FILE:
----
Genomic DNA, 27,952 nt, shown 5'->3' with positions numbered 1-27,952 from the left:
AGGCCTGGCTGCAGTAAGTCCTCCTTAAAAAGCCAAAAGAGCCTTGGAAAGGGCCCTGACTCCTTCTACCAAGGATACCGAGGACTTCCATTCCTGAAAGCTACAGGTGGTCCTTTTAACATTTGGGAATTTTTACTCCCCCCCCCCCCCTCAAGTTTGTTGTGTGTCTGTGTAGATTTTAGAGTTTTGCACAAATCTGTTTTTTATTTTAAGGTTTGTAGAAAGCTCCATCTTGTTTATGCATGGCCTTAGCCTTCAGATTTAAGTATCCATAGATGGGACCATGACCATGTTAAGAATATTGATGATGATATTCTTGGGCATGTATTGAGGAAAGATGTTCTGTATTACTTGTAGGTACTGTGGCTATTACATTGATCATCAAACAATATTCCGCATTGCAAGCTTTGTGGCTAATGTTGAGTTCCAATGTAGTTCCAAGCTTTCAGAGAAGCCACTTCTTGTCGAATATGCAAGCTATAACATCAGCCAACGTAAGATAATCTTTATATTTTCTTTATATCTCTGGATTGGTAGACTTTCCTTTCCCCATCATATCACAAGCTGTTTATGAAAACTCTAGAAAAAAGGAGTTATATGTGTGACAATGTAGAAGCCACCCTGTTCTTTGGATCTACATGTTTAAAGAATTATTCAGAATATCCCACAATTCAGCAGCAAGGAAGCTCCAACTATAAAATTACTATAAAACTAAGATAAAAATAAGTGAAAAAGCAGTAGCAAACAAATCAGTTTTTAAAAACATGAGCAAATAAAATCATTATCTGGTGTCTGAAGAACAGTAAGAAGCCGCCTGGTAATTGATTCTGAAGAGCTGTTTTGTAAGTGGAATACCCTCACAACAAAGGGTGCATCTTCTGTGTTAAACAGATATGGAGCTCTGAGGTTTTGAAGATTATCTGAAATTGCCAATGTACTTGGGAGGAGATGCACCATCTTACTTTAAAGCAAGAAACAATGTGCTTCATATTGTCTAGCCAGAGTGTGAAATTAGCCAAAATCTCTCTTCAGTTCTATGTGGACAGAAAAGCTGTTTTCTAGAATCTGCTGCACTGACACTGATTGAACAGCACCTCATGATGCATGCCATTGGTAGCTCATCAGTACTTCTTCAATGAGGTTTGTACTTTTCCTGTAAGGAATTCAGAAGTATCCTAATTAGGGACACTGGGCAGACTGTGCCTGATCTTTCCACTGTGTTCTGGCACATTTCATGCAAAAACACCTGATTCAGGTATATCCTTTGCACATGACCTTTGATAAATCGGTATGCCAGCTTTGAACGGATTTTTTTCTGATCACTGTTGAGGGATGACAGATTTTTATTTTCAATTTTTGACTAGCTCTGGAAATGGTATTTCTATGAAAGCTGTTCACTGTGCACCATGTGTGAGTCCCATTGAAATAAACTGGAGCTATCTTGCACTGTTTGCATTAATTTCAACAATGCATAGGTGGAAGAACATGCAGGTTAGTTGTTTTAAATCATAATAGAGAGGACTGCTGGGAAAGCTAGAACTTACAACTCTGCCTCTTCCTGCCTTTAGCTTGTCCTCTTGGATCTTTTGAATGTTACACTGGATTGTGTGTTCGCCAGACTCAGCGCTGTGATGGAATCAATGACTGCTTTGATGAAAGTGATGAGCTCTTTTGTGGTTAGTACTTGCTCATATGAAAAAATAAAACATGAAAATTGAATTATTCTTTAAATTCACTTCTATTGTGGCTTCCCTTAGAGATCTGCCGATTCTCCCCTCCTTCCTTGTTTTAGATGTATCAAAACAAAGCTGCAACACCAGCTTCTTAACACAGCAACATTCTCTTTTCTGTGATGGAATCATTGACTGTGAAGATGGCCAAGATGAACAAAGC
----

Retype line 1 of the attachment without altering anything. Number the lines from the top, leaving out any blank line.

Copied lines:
Genomic DNA, 27,952 nt, shown 5'->3' with positions numbered 1-27,952 from the left: